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The syntax of comma-style joins (SQL-89) versus using the JOIN keyword (SQL-92) is not the point. You should use the more modern syntax, but it doesn't address the question of why the default would be a Cartesian product if you do not specify a condition. The answer to that is that it makes relational algebra work. A Cartesian product is the set of all ...


You should NOT use the , (comma) as a proxy for a CROSS JOIN clause to join your tables. It provides CROSS JOIN functionality, but at a cost - that of readability, clarity and explicitness - this latter word meaning the quality of being clear and exact (wasn't sure it existed)! As for your question about "why the comma" (in the past, but not any ...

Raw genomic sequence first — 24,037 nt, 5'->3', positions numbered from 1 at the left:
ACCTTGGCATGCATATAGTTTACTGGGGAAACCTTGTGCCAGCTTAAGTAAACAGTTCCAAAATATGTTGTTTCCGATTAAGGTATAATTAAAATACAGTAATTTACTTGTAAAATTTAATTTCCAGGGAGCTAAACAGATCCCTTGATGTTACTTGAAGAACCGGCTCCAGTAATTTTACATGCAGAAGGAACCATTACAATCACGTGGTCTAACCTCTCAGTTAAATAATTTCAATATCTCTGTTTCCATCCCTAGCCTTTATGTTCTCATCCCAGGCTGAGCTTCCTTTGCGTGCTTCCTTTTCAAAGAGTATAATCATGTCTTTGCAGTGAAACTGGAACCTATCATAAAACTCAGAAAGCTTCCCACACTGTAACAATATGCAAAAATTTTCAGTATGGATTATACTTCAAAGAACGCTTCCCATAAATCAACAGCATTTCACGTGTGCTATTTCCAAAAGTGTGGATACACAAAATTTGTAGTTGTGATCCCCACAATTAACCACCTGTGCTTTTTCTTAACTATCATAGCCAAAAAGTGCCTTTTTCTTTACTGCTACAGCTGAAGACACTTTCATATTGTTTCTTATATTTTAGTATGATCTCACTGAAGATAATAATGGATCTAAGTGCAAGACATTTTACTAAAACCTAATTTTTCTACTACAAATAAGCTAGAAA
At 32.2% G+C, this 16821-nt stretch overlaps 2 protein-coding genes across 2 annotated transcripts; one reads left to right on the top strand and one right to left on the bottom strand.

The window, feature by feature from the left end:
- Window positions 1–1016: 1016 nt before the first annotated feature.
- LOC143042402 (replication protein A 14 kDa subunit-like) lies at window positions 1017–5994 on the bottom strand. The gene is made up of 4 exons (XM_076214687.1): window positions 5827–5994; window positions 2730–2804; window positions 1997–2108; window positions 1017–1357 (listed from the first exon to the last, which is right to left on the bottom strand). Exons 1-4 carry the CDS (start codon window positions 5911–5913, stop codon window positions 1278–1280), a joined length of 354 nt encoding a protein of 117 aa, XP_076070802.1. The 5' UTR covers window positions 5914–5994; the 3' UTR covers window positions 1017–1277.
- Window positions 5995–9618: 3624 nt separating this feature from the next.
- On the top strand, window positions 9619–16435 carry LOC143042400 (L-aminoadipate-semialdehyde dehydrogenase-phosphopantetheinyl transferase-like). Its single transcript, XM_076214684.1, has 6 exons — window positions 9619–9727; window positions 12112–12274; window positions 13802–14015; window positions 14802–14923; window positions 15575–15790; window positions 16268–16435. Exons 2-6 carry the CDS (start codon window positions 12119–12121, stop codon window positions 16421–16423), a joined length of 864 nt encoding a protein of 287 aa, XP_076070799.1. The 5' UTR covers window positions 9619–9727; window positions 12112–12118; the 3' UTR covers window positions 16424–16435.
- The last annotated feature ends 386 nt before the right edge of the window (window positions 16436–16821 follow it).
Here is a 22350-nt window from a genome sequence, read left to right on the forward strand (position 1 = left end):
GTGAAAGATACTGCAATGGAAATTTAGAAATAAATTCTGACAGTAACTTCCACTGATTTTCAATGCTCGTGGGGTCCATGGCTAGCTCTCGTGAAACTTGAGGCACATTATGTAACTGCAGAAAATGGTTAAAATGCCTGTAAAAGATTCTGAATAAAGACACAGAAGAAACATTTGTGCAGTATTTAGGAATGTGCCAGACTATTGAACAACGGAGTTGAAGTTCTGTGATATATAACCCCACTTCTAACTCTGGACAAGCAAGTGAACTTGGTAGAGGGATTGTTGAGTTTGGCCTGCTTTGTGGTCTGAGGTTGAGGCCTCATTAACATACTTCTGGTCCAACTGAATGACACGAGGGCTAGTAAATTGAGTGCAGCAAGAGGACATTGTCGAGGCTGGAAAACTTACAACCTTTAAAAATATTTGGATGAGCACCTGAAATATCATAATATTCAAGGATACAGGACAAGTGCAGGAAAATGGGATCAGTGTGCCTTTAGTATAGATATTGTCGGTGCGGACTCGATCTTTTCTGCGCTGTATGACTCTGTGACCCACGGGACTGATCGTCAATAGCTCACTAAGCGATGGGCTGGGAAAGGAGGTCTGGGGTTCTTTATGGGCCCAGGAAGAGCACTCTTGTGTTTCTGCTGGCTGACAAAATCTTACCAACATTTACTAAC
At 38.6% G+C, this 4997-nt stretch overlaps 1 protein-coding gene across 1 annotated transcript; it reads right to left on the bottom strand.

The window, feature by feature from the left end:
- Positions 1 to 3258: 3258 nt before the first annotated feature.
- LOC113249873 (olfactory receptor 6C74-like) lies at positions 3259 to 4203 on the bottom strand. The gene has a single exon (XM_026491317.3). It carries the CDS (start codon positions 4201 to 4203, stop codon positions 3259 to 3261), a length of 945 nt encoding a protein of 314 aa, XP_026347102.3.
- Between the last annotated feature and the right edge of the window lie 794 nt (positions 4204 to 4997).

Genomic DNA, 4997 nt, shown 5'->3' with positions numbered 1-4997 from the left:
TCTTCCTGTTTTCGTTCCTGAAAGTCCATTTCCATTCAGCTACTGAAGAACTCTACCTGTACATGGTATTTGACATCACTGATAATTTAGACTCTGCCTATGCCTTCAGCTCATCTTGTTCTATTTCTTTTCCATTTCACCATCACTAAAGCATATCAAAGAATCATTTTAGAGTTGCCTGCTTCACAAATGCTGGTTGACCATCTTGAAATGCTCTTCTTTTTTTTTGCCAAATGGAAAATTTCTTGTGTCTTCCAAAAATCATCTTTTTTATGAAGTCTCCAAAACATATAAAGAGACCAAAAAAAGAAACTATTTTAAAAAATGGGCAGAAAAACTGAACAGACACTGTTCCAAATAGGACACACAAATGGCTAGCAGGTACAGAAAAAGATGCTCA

Answer left as a comment by Lennart: SQL was an attempt to implement the relational model defined in "A Relational Model of Data for Large Shared Data Banks" (pdf). I don't think there is a good answer to why the symbol "," was chosen to denote one of the operations and cartesian product in particular.


I'm not familiar with how concatenate works in Pandas, but I think CROSS JOIN is the only clause that makes sense with nothing else specified in this case. You certainly couldn't vertically concatenate (UNION in SQL) the tables because they could vary in columns (by number of columns and their data types) and how would one horizontally concatenate them, i.e. ...

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